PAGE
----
Acetyltransferases included in EC 231

Two acetyltransferases (ATs) have major implications in drug metabolism: N-acetyltransferases 1 and 2 (NAT-1 and NAT-2)57 (see 5.06 Principles of Drug Metabolism 2: Hydrolysis and Conjugation Reactions). Both enzymes catalyze the acetyl transfer from acetyl-CoA to amines or hydroxylamines.

Since, in contrast to most phase II reactions of drug metabolism, the metabolites of NAT reactions (typically amides) are usually less hydrophilic than their parent compounds (typically amines), the function of NAT appears to be primarily the inactivation of biologically active, potentially toxic compounds, rather than a conversion to more hydrophilic metabolites.1 The role of NATs in the detoxification of the procarcinogenic aryl amines is ambivalent but dependent on the nature of the substrate: N-acetylation of the aromatic amine is a detoxification reaction, since it competes with the formation of the hydroxylamine, i.e., with the initiation of the toxification pathway. However, if N-oxidation takes place first, the resulting hydroxylamine is also a substrate for NAT leading to the N-O-acetate ester (an acetoxyamino-group) from which acetate is easily cleaved off, which results in the generation of a reactive nitrenium ion. Thus, the balance between toxification and detoxification is in part determined by the velocity of the oxidative pathway relative to the acetylation pathway, which in turn is in part dependent on the substrate in question. In man, this leads to a high interindividual variability in risk since the expression of CYP1A2, the major contributor to the hydroxylation of aromatic amines, differs greatly among individuals, and NAT-2, which is often quantitatively very important in the acetylation of aryl amines and aryl hydroxylamines, is polymorphic. Slow acetylators are very slow in the acetylation of aromatic amines and their metabolites. The acetylator phenotype appears to be decisive for the organ selectivity of the tumor formation. Rapid acetylators are less susceptible to bladder cancer development caused by (occupational or therapeutic) aromatic amines since rapid acetylation effectively competes against the first step (hydroxylamine formation) in the major toxification pathway. Conversely, rapid acetylators have a higher risk of developing colorectal cancer. The causative agents for these colorectal cancers may be heterocyclic aryl amines arising from amino acids during high-temperature food preparation, such as PhIP. These are poor substrates for both NATs, hence oxidative formation of the corresponding hydroxylamines is favored. This makes NATs into predominately toxifying enzymes in this case. Hence, rapid acetylators are at greater risk for developing colorectal cancer from the food-derived heterocyclic amines in the gut.58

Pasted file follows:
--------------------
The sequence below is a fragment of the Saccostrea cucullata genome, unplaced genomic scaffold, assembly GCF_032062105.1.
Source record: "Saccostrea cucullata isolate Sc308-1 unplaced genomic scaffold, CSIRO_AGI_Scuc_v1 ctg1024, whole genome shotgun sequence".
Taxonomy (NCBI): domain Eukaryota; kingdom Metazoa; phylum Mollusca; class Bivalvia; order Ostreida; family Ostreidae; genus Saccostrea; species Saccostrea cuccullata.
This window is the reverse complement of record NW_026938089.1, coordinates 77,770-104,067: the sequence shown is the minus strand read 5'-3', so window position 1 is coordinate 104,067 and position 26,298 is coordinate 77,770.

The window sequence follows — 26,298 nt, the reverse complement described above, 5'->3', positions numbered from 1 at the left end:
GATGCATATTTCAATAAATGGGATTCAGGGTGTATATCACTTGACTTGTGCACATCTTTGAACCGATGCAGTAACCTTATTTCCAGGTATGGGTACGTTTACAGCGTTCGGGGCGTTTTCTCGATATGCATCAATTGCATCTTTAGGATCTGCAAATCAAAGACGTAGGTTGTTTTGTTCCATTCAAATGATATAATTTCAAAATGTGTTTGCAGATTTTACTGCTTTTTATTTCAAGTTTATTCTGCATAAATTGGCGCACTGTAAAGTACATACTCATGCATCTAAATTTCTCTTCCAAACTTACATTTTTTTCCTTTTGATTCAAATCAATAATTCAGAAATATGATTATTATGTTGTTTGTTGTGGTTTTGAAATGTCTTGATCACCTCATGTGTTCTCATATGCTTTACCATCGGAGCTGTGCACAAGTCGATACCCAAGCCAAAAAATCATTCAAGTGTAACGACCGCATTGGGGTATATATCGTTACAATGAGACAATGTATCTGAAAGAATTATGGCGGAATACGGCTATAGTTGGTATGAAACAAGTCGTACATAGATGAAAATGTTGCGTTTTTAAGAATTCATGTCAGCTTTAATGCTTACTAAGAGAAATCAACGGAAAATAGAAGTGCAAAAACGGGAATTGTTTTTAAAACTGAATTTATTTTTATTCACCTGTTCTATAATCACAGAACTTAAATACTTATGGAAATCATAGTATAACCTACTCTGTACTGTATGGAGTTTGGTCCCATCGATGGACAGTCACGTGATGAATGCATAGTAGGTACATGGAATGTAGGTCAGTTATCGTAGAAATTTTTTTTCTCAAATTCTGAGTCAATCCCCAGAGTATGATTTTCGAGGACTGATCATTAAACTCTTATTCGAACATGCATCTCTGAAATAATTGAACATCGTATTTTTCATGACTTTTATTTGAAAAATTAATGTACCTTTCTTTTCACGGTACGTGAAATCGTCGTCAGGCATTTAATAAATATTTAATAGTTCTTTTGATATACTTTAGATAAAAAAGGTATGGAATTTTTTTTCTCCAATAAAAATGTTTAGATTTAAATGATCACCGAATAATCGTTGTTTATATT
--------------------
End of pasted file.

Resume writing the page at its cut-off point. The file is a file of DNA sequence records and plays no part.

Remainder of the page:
The NAT-2 polymorphism also has consequences for drug toxicities. Isoniazide, for example, has a very prolonged half-life in slow acetylators, which can lead to accumulation and toxicity. The acetylator phenotype can be assayed with caffeine as an in vivo probe.59 One strong cup of coffee is sufficient for this purpose. A ratio between the metabolites 5-acetylamino-6-amino-3-methyl uracil (AAMU) and 1-methylxanthine (1X) greater than two indicates a rapid acetylator.

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